FEATURE: Net Neutrality's threat to wireless

Net Neutrality issues loom for wireless carriers

By Brian Dolan

There's a growing debate over whether or not basic net neutrality rules apply to wireless networks. Earlier this week the New America Foundation organized a panel debate on this topic that drew a crowd of more than a hundred attendees.

The wireless net neutrality issue is gaining traction, thanks to a petition filed with the FCC on Feb. 21 by eBay subsidiary and VOIP provider Skype. The petition asked the FCC to confirm that basic net neutrality rules apply to wireless networks. It also questions whether Carterphone rules also should apply. Skype's petition is a derivative of a white paper written by Columbia University Law School Professor Timothy Wu and published by the New America Foundation in January. The paper claims that the wireless carriers' control over which handsets can connect to wireless networks has stymied innovation in the industry and has even led to some cases of alleged consumer fraud.

The CTIA, of course, disagrees with Wu and Skype. CTIA President and CEO Steve Largent says that Skype's filing contains glaring legal flaws and a complete disregard for the vast consumer benefits provided by the competitive marketplace.

During the panel, Wu said that the debate about wireless net neutrality does not center on horizontal competition within the industry, but with vertical competition and the effects of the "carrier oligopoly" on the handset market. Those effects include difficulty in entering the equipment market, feature crippling on handsets, consumer fraud over false promises for 3G services and data plans as well as issues surrounding application development.

CTIA's head counsel Michael Altschul countered Wu by saying that three of the four wireless carriers in the U.S. are offering 3G services that match DSL speeds, which means in some markets there are as many as 12 broadband service providers.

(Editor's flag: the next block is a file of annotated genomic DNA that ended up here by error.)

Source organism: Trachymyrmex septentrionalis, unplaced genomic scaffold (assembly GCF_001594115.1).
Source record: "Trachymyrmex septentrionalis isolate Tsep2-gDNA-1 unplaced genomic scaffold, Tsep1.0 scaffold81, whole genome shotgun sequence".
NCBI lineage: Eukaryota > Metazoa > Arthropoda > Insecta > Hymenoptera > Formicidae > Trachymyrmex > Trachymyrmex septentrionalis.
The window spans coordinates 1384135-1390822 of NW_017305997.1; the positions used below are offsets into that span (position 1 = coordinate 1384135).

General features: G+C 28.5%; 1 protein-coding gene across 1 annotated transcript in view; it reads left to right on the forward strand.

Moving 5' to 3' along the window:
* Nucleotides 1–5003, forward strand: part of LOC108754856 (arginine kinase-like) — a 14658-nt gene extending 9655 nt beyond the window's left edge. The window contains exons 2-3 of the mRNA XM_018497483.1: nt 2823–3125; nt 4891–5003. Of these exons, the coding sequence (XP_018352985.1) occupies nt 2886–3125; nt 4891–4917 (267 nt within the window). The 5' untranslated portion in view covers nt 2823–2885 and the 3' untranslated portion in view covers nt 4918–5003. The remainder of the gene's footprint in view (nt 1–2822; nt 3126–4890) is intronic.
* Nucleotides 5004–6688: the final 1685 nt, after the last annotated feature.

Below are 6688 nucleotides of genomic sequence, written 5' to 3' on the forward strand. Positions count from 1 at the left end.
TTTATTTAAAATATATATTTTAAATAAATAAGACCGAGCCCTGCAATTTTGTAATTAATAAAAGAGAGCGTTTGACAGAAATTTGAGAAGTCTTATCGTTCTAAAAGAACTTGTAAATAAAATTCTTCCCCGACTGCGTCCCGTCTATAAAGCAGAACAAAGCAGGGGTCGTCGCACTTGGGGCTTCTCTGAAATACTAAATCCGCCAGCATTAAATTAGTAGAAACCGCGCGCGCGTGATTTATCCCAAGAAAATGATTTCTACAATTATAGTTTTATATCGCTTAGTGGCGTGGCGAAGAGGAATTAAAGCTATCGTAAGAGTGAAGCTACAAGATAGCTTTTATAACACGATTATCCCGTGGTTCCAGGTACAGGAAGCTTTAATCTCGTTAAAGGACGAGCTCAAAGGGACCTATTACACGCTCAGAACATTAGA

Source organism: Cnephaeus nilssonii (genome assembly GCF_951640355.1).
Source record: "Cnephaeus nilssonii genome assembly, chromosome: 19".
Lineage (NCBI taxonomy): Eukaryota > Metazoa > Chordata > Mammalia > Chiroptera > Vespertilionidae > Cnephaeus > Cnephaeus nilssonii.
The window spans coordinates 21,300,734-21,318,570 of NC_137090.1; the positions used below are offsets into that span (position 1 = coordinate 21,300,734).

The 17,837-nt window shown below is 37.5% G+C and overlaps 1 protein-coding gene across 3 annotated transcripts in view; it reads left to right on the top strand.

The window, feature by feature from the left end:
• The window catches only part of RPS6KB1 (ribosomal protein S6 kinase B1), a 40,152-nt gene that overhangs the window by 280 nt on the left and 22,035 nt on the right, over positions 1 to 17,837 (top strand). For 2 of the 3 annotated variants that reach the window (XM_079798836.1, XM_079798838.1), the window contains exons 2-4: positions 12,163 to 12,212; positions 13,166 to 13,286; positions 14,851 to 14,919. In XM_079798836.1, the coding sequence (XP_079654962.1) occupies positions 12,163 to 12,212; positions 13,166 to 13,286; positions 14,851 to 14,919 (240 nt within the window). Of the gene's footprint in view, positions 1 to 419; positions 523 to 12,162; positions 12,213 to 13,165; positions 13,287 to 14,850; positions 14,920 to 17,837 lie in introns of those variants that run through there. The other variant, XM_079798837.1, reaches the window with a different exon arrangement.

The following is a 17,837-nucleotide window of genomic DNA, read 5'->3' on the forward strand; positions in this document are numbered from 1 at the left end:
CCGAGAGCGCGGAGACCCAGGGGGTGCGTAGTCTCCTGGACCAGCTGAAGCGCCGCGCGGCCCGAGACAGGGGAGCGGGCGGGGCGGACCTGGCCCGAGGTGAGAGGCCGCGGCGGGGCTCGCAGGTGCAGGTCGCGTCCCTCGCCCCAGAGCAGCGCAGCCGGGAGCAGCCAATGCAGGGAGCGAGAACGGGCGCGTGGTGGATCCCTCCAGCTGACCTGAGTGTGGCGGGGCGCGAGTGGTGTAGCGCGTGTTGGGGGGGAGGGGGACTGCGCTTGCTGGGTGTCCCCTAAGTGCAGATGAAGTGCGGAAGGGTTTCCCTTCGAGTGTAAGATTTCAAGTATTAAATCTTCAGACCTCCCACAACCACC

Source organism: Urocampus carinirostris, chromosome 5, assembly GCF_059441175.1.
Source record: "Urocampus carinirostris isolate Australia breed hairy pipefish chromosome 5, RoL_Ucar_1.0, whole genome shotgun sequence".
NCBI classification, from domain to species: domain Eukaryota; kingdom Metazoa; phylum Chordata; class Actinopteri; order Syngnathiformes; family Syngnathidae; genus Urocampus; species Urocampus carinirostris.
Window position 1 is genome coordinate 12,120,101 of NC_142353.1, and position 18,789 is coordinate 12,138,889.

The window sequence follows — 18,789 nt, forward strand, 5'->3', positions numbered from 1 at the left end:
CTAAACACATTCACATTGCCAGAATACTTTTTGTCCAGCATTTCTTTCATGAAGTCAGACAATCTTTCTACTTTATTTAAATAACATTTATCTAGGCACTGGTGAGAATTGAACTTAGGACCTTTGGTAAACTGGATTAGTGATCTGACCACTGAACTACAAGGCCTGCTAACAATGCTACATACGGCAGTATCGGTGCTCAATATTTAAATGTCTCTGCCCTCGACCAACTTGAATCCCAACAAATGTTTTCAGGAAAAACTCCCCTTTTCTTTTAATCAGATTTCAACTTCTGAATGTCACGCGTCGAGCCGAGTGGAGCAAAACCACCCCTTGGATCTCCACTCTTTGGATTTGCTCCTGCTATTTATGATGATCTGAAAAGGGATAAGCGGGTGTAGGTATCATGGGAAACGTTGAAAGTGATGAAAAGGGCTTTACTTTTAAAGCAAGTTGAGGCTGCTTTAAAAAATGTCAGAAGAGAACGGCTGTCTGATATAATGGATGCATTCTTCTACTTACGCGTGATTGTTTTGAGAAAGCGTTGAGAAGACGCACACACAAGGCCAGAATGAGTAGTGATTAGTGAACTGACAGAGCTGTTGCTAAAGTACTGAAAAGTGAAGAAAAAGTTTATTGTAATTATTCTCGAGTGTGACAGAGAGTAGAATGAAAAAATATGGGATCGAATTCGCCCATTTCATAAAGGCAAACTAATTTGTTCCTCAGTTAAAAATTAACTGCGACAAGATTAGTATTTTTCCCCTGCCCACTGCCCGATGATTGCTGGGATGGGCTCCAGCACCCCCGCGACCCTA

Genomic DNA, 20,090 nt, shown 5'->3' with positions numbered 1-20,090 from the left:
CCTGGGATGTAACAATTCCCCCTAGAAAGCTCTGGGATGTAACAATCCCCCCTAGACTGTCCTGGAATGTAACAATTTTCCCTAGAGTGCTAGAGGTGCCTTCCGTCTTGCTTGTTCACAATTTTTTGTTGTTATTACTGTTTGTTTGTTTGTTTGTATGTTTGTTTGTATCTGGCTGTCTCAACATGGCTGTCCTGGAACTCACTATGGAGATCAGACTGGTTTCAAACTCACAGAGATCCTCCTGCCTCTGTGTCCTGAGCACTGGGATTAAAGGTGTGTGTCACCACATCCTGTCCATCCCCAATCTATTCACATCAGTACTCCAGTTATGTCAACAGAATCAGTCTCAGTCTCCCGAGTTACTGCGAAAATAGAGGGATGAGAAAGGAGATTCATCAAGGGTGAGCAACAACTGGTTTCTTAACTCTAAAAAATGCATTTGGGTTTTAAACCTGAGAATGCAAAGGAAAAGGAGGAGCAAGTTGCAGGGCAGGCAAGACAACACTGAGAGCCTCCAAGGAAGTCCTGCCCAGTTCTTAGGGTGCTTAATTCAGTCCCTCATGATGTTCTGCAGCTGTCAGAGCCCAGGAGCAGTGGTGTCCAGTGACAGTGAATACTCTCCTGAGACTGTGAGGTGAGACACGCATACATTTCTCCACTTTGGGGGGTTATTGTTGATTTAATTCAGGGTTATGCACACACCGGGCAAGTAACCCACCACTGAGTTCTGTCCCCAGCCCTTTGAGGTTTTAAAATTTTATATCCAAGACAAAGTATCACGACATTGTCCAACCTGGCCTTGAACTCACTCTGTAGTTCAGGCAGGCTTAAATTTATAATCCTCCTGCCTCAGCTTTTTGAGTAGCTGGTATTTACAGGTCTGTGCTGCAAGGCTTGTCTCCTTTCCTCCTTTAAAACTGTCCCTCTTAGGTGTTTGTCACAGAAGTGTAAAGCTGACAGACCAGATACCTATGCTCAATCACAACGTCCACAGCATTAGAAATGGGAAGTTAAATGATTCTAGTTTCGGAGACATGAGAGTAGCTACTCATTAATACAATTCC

Skype's director of government and regulatory affairs, Chris Libertelli, however, argued that worldwide the mobile device market has a split of about 50-50 when it comes to where consumers get their phones from: carriers or independent channels. In Asia about 80 percent of phones are sold through third parties. In Europe about 70 percent are sold through independent channels. In the U.S., 90 percent to 95 percent of phones are sold through carriers. "We think the consumer should have that meaningful right to attach any non-harmful device to a wireless network, just like Carterphone allows in the wireline space," Libertelli says.

Stifel Nicolaus' investment banker Blair Levinson said that a service provider agnostic device in the U.S. would be a revolutionary move for the industry--much more revolutionary than the launch of Apple's iPhone, expected later this year. However, he believes that Skype needs to demonstrate harm in a marketplace that most people think is fairly robust. CTIA's burden is proving that wireless carriers' practices with handsets are really in the consumers' best interests.

Consumer Union's Jeannine Kenney argued that mobile broadband is not a substitute service. And while there are choices for mobile broadband services, it doesn't make sense for a consumer to switch providers when all the providers are discriminating. In addition, she noted that consumers are increasingly locked into contracts for bundled services.

The impromptu discussion at The New America Foundation framed the growing debate over wireless net neutrality, but this is a discussion that has just begun. This issue will have a serious impact on the wireless industry and wireless carriers, in particular, if it continues to gain traction.